The tribunal heard they worked one or more shifts every month between this period, averaging two shifts with a total of 11 hours per week. They were then suspended and did not receive a Christmas bonus; were given shorter breaks than other Royal Mail employees and were not entitled to apply for internal vacancies.
The tribunal unanimously ruled such infringements acted against the claimants’ employment rights as agency workers. Angard and Royal Mail appealed against this decision, arguing that the claimants were not agency workers and so not entitled to the same rights as other employees. But the EAT dismissed the appeal.
If employers are taking on agency workers, businesses must take steps to ensure these workers receive the same rights as other staff at the 12-week point.
Clarity welcomed on using the Job Retention Scheme to supplement notice periods
Government guidance on the Coronavirus Job Retention Scheme (‘CJRS’) has been updated to address the use of the scheme for employees who are being made redundant, specifically whether the grant can be claimed for the employee’s notice period.
Whilst claiming a grant under the CJRS for a notice period had been viewed by many as possible, confusion arose due to a new provision in the Treasury Direction stating that it is integral to the scheme that employers use the amounts paid under the scheme to ‘continue the employment of employees’, and any grant not used for that purpose must be ‘returned immediately’. If an employee is working a notice period, the employment has been terminated, thus calling into question whether the grant could be claimed for the notice period, and if not significantly increasing the costs for an employer.
The matter has been raised with Government by trade bodies and in parliamentary questions. The guidance now includes a clear statement that a grant can continue to be claimed for a furloughed employee serving a ‘statutory notice period’.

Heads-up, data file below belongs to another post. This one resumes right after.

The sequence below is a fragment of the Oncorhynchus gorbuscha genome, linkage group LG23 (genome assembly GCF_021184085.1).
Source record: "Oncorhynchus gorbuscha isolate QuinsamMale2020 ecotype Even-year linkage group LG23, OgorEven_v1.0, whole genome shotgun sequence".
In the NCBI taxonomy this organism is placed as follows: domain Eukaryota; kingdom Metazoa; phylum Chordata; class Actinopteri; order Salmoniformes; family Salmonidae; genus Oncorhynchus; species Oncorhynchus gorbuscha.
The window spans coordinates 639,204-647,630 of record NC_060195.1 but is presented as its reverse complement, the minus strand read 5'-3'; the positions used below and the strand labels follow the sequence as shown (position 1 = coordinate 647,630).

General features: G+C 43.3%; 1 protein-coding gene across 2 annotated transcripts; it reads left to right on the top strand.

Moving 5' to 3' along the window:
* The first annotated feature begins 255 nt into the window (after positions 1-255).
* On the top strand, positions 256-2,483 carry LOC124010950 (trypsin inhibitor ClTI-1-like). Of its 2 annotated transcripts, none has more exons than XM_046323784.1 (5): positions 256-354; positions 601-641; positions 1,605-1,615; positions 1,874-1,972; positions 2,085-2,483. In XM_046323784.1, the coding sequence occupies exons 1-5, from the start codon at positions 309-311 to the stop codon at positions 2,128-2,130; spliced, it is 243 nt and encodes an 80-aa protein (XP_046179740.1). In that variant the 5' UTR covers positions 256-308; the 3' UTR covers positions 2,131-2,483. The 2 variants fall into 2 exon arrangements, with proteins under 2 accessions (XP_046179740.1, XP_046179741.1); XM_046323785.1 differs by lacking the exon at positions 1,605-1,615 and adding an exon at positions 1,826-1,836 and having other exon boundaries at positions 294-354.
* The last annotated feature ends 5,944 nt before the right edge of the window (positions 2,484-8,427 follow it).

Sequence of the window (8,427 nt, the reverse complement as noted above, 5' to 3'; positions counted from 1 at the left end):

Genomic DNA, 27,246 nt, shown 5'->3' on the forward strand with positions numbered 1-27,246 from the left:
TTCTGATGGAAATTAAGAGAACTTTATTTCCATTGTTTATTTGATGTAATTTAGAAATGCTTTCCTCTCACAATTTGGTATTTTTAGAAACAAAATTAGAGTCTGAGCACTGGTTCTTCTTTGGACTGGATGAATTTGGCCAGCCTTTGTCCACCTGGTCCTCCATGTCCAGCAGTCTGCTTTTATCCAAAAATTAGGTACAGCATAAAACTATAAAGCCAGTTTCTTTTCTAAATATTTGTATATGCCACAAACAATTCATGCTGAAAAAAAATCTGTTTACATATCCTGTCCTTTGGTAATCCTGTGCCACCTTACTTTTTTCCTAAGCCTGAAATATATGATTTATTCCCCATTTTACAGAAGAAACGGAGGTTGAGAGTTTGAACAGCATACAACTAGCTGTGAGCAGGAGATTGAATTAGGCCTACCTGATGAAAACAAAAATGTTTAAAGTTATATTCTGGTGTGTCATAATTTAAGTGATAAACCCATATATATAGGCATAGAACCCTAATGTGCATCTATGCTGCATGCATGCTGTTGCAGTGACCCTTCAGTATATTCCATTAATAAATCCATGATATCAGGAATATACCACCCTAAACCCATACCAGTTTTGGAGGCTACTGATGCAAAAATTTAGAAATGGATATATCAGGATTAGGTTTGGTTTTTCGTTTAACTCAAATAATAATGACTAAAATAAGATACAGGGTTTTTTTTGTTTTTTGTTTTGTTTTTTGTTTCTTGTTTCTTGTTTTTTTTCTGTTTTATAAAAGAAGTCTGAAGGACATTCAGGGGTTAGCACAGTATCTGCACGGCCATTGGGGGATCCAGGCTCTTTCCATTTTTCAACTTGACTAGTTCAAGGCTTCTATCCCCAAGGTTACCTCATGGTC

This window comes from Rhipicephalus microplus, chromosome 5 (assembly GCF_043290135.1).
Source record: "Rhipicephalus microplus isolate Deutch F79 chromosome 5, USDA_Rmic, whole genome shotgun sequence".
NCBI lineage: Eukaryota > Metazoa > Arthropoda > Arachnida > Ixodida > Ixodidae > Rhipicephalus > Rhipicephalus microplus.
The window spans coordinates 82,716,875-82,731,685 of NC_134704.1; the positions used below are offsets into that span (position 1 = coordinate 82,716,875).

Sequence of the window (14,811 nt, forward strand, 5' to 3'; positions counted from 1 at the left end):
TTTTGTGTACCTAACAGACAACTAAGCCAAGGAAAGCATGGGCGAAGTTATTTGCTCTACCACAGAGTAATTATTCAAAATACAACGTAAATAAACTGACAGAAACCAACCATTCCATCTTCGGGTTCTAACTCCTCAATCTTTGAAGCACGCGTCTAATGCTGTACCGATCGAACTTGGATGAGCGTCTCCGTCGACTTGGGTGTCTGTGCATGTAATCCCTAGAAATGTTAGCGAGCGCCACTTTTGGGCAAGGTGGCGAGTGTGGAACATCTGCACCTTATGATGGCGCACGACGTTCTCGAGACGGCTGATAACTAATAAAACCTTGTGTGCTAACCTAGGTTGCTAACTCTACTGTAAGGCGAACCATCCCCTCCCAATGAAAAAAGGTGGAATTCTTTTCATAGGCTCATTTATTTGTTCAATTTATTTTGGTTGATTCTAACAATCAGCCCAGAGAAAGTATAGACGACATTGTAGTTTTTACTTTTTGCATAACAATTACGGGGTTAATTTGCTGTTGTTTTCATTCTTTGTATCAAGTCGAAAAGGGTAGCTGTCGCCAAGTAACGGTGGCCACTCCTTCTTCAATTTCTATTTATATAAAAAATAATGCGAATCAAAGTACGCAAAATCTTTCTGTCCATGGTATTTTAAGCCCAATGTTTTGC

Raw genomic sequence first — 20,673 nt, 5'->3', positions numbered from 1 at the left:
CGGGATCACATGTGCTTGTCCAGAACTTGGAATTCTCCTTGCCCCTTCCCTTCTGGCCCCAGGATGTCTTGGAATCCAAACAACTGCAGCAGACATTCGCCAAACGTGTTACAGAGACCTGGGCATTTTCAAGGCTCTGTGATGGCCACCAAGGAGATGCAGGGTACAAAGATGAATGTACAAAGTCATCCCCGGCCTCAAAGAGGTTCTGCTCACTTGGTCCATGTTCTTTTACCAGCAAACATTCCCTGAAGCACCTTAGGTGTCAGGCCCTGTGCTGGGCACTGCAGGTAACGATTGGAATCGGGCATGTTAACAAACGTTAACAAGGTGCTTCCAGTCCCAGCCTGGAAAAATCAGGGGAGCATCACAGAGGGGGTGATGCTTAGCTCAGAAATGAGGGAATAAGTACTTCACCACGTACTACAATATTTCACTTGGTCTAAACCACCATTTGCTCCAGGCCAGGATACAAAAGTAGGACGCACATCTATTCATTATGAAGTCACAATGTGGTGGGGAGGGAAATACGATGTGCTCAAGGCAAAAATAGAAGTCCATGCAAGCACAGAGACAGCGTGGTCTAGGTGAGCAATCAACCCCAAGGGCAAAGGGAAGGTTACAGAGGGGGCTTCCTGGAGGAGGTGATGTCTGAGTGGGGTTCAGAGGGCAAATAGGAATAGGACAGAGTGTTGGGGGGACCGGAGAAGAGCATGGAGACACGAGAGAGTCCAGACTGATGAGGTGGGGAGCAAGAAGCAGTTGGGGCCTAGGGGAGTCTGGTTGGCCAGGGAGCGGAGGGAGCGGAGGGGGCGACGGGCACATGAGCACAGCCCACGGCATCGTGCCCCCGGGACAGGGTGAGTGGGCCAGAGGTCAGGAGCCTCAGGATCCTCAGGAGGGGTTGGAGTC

The confirmation will be a welcome relief to businesses making redundancies, however it should be noted that the grant can only be claimed where an employee remains employed for the notice period. Amounts claimed under the CJRS cannot be used to make payments in lieu of an employee’s notice period, nor to cover any redundancy payments due to the employee.
IR35 changes in the private sector being rolled out as planned
An amendment to further delay IR35 changes in the private sector has failed to secure the necessary number of votes in parliament, confirming that the planned changes to off-payroll rules will still come into force in April 2021.
The new rules – which will shift the responsibility for deciding how contractors should be taxed onto the employing businesses – were due to come into force this April. However, the rollout was pushed back to 2021so as not to add to the burden on businesses caused by the coronavirus pandemic.
Numerous business and freelance groups – many of which had opposed the changes – had hoped this year-long delay would provide an opportunity to push implementation back even further, and for a wider overhaul of the rules. However, the amendment to further delay the rollout to the tax year 2023-24 was voted down by MPs, 317 to 254.
Under IR35, if a contractor is deemed to carry out similar or the same work as a permanent staff member, their employer is required to deduct income tax and national insurance contributions as if they were an employee. The legislation was introduced to ensure workers undertaking similar roles paid the same tax regardless of whether they were an employee or contractor, and to prevent the misuse of personal service companies for tax avoidance.
The changes to IR35 in the private sector will shift the responsibility of assessing which contractors fall into this category from the individual contractor to employers. The changes have applied to public sector employers since 2017.